Where most rappers would've just made a few new songs, Ap made a whole new album. And I do mean an album. Clearly a student of the early 90's, Ap bleeds all 13 tracks together to create a consistent vibe colder than an East coast winter. To no surprise, the LP's closer and lead single "The Winter" captures that better than any other track. Ap hooks up with former Wu collaborator Blue Raspberry to bring the feel of a dreary, sub-zero winter day on wax. If ever there were a winter anthem to bump when the windows are up and the defroster is on, this is it. Ap may be one of the best shit talkers in the game today, but much like this single he keeps a strong focus on nearly every song and brings a variety of subjects to the table. After the ill intro and title track (a true introduction in every sense of the word), he lets lose on the appropriately titled "1000 Grams." Ap basically just brings the pure, uncut shit like "flows fracture foe's flak jackets and rip fabric/a rap addict badder than you backpack faggots/Ap's a beast, the cake's like crack streets/swear that you deep but you can't rap on beat".
From there, Ap gets to showing off his range and runs the gamut; an ode to criminology? Check ("It's All About Crime"). The bullshit of 9 to 5's complete with Jigga "Can I Live" vocal sample? Check ("9 to 5"). Trifling-ass female problems (this time due to a certain time of the month)? Check ("One of Those Days"). Dedication to the homies doubling as a posse cut? Check ("Me & My Friends"). Feel-good back in the day cut? Check ("I Remember"). Conceptual cut that dissects some shit no one has really tackled before? Check ("Chemical" and "The Buck Stops Here"). On the former, he delves into the role of all the chemicals that run our lives; "additives, preservatives add to my nervousness/bad when it surfaces, the madness is murderous/it's chemical.../back when I was little an' they had me on riddlen/I was chillin', literally, zombie-type feelin'". On "The Buck Stops Here," Ap follows the life of a greenback from a strippers panties to the money in your birthday card.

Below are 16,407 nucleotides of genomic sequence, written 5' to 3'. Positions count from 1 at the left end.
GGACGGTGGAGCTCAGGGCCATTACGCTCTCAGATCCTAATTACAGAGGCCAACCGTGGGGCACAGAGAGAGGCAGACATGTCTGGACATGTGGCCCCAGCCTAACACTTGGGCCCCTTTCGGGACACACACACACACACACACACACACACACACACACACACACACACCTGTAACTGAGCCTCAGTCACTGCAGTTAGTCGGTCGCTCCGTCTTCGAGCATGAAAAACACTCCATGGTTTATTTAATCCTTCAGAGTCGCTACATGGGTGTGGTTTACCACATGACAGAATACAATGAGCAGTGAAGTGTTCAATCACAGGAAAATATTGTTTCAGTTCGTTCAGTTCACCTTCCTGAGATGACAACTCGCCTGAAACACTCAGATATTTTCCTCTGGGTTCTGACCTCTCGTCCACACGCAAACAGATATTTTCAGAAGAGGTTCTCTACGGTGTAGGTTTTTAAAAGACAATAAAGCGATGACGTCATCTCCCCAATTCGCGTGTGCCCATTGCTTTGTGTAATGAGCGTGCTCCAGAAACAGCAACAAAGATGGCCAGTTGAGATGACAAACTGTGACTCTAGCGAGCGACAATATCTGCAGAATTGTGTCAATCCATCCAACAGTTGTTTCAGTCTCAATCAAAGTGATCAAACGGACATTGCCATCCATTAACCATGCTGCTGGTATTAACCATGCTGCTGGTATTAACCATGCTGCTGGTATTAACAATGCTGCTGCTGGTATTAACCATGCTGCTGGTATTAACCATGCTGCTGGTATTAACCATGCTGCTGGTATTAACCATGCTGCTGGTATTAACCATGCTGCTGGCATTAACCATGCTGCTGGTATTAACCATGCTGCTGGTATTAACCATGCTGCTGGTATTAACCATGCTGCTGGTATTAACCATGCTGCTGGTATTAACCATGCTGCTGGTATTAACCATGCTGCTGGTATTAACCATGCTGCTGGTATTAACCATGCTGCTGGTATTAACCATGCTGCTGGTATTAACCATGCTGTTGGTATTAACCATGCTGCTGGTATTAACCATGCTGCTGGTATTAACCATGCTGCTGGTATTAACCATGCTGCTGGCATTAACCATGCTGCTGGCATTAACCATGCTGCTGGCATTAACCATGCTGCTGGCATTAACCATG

The best part is, no matter what Ap touches here, he slays it with his own flare and a rarely matched technical ability. Check his flow and rhyme scheme on "Doe Raker Check." That shit is just fucking ridiculous. Plus on top of the consistent and dope production he gets straight A's in the Primo school of hooks, littering the album with scratched vocal samples from Big, Jay and Lauryn Hill to Buckshot, Milk D and Guru. I can't deny that part of the reason I love this album so much is because it takes me back to a time in Hip Hop that I miss like you wouldn't believe. While some may claim Ap isn't doing anything new, he is doing what he does waaaaaay better than 99% of the emcees in the game today could ever hope to do. Few who grip a mic today can claim the overwhelming talent that this man has.